Parenthood Denied by the Law – New York’s Outdated Parentage Law
After a Same-Sex Couple’s Breakup, a Custody Battle
New York Times, September 12, 2014 by John Leland
The Marriage Equality Act, which New York State passed in June 2011, allowed Jann Paczkowski to marry her partner, Jamie, with the assurance that “the marriages of same-sex and different-sex couples” would “be treated equally in all respects under the law.” But when the couple separated and Ms. Paczkowski sought joint custody of the 2-year-old boy they were raising together, she discovered the limits of that assurance. On June 30, 2014, a judge in Nassau County family court ruled that Ms. Paczkowski did not have legal standing to seek access to the boy — because even under the Marriage Equality Act, she was not his parent.
In his decision, Judge Edmund M. Dane acknowledged “inequity” and “imbalance” in the law, adding that if Ms. Paczkowski were a man in the same position, the law might point toward a different ruling. But in the end, he left Jann with no contact with the boy.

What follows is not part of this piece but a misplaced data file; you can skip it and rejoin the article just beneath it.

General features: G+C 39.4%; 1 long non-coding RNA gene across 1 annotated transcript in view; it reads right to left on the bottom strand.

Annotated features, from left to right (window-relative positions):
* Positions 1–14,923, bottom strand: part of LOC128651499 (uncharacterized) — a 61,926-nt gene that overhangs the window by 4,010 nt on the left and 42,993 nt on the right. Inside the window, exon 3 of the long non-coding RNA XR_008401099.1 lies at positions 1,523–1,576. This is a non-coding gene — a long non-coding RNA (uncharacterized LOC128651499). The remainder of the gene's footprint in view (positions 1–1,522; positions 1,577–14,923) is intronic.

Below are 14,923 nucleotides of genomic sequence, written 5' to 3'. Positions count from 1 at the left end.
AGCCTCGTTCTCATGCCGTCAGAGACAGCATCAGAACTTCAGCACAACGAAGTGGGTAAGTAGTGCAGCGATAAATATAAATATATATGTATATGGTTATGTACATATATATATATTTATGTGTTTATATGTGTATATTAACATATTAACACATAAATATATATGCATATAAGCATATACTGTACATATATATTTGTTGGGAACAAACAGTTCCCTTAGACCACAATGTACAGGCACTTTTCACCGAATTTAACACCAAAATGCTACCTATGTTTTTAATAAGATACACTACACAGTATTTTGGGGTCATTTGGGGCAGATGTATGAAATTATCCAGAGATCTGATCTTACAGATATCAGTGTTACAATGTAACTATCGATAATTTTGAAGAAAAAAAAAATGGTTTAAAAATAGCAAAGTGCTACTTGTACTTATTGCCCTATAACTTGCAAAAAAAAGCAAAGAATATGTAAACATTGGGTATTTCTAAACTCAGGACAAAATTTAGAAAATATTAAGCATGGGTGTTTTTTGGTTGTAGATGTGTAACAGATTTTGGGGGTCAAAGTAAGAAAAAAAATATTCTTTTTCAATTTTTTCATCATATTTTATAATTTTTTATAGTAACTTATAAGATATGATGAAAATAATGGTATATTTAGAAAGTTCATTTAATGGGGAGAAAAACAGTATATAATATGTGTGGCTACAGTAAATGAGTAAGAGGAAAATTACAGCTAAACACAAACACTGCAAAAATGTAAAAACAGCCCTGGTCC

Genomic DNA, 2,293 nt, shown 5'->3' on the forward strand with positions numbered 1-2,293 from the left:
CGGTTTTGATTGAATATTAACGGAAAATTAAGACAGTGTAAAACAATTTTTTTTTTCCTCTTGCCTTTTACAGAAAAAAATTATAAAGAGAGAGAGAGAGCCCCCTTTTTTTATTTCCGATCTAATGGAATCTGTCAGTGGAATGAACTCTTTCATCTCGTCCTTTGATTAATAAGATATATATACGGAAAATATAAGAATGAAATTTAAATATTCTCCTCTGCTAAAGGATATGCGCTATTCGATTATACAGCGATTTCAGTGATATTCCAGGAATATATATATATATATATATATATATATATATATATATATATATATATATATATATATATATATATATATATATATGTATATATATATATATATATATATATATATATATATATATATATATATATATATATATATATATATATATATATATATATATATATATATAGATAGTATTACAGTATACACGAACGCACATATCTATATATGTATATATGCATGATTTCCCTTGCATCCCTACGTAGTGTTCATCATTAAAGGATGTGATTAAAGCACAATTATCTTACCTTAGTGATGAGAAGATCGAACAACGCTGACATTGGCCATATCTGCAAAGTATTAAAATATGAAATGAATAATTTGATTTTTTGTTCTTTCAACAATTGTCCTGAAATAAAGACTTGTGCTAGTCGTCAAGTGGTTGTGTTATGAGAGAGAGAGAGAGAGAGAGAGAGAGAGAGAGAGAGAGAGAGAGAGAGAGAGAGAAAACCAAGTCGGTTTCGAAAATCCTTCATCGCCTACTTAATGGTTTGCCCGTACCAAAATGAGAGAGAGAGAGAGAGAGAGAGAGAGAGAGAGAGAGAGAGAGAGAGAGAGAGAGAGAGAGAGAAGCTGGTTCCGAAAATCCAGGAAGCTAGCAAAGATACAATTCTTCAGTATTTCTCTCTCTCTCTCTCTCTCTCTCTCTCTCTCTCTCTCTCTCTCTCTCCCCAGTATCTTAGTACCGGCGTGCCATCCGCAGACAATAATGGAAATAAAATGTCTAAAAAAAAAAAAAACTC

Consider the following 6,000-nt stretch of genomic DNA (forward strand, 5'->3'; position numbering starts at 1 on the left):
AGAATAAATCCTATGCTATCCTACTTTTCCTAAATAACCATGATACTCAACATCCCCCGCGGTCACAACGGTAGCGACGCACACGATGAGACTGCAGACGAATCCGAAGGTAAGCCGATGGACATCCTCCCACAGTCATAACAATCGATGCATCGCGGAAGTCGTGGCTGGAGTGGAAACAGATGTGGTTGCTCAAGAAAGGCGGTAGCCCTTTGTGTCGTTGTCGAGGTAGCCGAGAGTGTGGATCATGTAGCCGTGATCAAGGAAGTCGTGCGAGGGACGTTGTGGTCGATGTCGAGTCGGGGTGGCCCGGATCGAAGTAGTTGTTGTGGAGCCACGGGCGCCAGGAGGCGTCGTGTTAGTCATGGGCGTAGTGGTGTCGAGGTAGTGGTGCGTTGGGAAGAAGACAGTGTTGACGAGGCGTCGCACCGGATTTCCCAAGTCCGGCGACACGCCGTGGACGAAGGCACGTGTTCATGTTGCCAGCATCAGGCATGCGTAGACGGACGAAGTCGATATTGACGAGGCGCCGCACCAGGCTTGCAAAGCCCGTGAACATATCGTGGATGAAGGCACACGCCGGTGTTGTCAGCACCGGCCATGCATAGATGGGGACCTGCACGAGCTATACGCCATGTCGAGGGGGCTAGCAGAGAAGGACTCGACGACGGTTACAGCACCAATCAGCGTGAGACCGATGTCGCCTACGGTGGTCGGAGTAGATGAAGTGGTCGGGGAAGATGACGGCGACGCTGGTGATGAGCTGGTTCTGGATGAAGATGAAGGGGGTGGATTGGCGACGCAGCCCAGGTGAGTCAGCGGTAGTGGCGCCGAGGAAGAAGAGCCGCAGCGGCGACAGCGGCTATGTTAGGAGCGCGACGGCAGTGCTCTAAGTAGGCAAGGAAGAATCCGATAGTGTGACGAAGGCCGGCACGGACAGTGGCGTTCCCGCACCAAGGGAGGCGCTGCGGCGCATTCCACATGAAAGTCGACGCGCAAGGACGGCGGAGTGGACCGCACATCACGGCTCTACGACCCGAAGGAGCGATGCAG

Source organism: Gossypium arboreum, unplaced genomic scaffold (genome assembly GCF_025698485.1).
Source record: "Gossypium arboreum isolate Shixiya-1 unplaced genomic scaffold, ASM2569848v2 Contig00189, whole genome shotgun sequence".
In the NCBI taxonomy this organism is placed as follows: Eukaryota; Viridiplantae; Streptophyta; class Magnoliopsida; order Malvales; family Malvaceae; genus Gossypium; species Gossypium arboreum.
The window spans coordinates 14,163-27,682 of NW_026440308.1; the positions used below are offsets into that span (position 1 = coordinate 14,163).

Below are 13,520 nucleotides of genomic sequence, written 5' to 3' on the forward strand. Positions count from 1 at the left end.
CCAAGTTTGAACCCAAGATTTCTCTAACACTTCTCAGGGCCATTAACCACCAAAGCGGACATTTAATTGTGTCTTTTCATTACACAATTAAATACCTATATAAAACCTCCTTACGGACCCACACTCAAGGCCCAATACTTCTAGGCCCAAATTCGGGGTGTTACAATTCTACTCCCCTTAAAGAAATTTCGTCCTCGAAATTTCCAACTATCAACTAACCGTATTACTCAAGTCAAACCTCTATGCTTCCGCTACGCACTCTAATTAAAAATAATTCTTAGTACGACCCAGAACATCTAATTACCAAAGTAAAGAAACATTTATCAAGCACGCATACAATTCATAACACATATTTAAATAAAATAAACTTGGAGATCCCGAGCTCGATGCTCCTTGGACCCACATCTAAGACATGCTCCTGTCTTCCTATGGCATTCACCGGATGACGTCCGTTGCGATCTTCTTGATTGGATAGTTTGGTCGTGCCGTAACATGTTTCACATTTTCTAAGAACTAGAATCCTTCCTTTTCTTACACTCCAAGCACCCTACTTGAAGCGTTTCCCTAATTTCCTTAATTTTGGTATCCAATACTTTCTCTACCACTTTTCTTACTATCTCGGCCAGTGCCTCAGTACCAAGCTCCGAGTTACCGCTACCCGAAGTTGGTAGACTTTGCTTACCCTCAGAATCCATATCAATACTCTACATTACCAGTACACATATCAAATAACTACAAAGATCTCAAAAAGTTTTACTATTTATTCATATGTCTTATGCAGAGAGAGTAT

The decision devastated Ms. Paczkowski, 36. “You can see how angry and upset I am,” she said on a recent afternoon, seated beside her court-appointed lawyer after a morning spent moving cars for an auction house. She had not seen the boy since a brief visit on Mother’s Day.
“For 17 1/2 months I changed his diaper in the quickness of a dime,” she said. “I fed him. I sat him in a high chair, one spoonful for you, one for me. At night he crawled up to me in bed. Each step that my son took, I did it with him. That’s what a parent does.”
Beyond her pain, the ruling also illuminated a snarl in New York’s treatment of same-sex couples, three years after the passage of the Marriage Equality Act, according to some legal scholars.
“This is a troubling ruling because it leaves a same-sex parent as a legal stranger to her child,” said Suzanne B. Goldberg, director of the Center for Gender and Sexuality Law at Columbia University law school. Family law, she said, “has not caught up with the way families live their lives, or the rest of New York law. And that gap is causing tremendous damage.”
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